The season 6 episode “Ebbtide’s Revenge,” in which Sophia’s son Phil dies, is particularly difficult. It features what I think is Estelle Getty’s best performance of the series. Sophia at first navigates her grief stone-faced, squabbling with Phil’s widow, Angela, over decades-long resentments. After the funeral, Sophia and Angela (the great Brenda Vaccaro) reveal the source of their conflict: Sophia’s shame over Phil’s cross-dressing and her supposed role in it, and that she allowed it to destroy their relationship. The show used cross-dressing as a joke for years, but here the writers mine it for pathos. Getty’s performance devastates, as she takes us through the complexities of her character’s grief: the loss of a child, the guilt of family estrangement, the mourning of lost time, and the loneliness and fear that often accompany aging. This is not typical sitcom material, but The Golden Girls makes full use of its premise and its performers to hit hard when it counts.
In “72 Hours,” Rose deals with the possibility that she was infected with HIV by a blood transfusion. Rose then has to endure a weekend worrying that she might have contracted a disease that will kill her. This episode has a ripped-from-the-headlines quality, and we should remember that many people were infected and died from AIDS in the 1980s and early 90s because of a reckless blood industry and the lack of a scientific consensus. The show uses Rose’s virtuousness to great effect. If a viewer thought, even for a moment, that the promiscuous Blanche was more likely to contract HIV, the writers set them straight. When Rose attempts to slut-shame her roommate, Rue McClanahan gets to speak this powerful message: “AIDS is not a bad person’s disease, Rose. It is not God punishing people for their sins!” America was still in the grips of Reagan-Bush conservatism, and the AIDS crisis was mired in apathy and fear-mongering in the press and government. Activists were not only fighting for medical treatment, but were also trying to counter the homophobic notion that AIDS patients were getting what they deserved. That The Golden Girls — a series geared toward older people — took such a progressive stance is particularly daring.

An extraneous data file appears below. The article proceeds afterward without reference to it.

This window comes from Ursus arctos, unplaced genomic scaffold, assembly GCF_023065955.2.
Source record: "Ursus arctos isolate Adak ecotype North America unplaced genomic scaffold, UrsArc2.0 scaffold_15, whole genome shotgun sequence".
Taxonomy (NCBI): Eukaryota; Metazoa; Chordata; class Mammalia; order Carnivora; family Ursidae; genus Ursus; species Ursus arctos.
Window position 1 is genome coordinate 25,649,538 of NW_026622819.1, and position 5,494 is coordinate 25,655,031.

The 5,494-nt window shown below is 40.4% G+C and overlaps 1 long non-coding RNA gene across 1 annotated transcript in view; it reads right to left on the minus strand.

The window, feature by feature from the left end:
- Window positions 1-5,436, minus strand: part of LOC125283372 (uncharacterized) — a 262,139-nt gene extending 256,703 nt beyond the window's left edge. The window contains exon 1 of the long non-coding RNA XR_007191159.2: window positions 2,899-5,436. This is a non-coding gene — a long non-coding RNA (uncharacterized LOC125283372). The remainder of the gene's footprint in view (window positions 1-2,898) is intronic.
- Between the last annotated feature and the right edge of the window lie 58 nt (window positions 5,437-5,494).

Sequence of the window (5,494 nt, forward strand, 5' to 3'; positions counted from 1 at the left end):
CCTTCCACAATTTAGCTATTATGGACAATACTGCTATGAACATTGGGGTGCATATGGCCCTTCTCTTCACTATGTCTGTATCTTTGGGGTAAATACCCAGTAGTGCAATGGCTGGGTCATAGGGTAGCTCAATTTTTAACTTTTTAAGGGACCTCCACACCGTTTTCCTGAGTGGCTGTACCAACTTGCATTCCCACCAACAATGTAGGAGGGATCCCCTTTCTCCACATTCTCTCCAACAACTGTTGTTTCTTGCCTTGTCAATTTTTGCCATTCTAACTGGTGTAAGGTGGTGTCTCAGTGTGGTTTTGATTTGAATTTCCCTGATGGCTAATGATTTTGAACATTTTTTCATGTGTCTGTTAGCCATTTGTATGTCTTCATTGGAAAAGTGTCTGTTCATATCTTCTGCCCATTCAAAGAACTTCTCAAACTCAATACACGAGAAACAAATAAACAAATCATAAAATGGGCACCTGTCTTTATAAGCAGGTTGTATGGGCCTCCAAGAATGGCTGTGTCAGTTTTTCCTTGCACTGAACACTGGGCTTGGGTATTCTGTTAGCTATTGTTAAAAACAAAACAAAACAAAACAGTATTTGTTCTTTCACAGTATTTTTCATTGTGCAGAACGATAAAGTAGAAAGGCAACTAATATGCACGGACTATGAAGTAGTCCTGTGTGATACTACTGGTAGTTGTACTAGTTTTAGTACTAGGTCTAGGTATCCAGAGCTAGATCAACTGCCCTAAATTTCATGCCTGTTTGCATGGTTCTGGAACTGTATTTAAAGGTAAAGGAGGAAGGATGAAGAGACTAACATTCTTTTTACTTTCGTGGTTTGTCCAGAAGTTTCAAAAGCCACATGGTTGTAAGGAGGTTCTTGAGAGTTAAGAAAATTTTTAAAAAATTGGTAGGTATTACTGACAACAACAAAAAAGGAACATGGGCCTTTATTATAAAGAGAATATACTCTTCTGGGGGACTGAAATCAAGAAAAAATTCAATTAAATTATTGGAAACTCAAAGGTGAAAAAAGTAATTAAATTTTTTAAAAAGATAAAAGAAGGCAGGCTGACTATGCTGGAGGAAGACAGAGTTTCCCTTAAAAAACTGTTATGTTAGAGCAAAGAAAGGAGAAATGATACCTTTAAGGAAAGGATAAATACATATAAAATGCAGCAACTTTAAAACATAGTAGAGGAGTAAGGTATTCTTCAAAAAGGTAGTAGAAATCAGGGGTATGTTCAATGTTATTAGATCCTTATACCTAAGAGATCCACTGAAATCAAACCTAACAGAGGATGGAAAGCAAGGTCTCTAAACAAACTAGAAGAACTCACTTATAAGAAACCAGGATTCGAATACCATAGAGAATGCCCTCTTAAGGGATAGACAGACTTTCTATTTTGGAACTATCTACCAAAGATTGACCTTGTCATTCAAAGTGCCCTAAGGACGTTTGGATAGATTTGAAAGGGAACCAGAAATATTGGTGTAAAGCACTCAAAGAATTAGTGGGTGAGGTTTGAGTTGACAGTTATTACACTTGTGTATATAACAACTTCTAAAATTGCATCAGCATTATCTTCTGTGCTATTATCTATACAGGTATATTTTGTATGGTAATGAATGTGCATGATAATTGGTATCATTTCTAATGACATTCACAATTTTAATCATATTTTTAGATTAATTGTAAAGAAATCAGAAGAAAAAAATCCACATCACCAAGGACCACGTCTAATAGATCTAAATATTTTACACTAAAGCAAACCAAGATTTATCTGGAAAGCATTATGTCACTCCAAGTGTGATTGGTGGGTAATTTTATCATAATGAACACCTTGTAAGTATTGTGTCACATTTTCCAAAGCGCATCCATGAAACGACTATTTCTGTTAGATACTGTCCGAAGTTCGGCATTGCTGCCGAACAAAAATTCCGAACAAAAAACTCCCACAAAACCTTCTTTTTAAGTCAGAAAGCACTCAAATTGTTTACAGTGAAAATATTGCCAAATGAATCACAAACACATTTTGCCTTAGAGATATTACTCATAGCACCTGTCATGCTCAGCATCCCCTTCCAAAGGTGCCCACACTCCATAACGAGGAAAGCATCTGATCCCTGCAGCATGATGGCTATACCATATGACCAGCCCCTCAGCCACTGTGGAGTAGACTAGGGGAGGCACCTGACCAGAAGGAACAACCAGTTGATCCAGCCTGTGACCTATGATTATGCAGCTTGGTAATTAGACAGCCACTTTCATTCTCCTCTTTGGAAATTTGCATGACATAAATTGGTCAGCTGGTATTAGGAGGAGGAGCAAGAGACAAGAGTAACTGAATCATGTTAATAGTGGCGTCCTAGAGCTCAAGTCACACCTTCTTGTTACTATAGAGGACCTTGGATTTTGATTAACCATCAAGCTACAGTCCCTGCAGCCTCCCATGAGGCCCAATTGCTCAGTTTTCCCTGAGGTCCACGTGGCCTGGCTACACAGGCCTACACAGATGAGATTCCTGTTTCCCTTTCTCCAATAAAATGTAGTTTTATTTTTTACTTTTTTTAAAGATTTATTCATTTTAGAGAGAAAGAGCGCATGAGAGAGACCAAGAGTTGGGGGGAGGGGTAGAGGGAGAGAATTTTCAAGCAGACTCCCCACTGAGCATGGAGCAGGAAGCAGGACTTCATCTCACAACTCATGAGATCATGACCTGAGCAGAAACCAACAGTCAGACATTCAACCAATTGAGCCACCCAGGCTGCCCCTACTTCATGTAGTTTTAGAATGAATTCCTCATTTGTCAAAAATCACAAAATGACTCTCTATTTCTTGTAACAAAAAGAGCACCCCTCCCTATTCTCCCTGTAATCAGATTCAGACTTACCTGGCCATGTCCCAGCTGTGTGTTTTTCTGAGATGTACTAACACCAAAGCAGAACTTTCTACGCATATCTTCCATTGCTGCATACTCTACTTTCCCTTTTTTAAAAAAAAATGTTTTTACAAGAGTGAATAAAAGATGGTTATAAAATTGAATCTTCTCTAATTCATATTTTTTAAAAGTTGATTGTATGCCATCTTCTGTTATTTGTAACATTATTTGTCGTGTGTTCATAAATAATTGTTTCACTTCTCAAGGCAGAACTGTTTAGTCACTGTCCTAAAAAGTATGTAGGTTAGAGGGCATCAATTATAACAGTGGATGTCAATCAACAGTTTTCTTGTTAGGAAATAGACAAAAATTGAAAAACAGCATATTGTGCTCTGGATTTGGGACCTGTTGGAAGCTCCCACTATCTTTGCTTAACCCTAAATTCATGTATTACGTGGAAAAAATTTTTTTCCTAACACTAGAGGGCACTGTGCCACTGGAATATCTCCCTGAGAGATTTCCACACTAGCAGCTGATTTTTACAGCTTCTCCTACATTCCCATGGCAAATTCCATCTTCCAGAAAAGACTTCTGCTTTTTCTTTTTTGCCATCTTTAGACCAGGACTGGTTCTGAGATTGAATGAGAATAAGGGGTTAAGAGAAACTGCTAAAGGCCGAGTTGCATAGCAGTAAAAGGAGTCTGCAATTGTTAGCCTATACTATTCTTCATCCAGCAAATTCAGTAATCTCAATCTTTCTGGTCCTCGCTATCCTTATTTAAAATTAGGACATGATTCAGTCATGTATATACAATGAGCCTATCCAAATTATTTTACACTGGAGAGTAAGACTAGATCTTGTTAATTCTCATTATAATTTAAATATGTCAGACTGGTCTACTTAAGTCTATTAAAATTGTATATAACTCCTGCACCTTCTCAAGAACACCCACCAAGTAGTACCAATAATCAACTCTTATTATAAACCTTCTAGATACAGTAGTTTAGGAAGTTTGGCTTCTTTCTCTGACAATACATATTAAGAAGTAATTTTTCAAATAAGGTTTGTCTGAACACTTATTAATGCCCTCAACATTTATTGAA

Of course, the series also uses death as the inspiration for a great many jokes. Take the classic “It’s a Miserable Life,” in which Rose ‘kills’ the despised neighbor Freida Claxton. Who can forget that kindly old lady kicking Mrs. Claxton’s coffin? There’s “Til Death Do We Volley,” which sees Dorothy’s old frenemy fake her own death on a tennis court. The pranks between the two then escalate to yet more sinister levels. And consider the deaths of off-screen characters deemed fortuitous by our girls (usually Rose) because it removed the competition from some bowling tournament or charity award.
So while The Golden Girls remains known for the dirty jokes that flew past network censors, perhaps its most daring contribution is its obsession with aging, loneliness, and eventually, death. The broadcasting model aims for mass appeal, and The Golden Girls succeeded, finishing in the top 10 most-watched shows for six of its seven seasons. But it also, unexpectedly, tapped into something nearly universal: the knowledge that time moves swiftly, that death is all around, and that old age can be deeply isolating. These women have chosen to face their final years together, because they love each other, and because it’s better than being alone.
Photo credits: Amazon.com, Goldengirls.wikia.com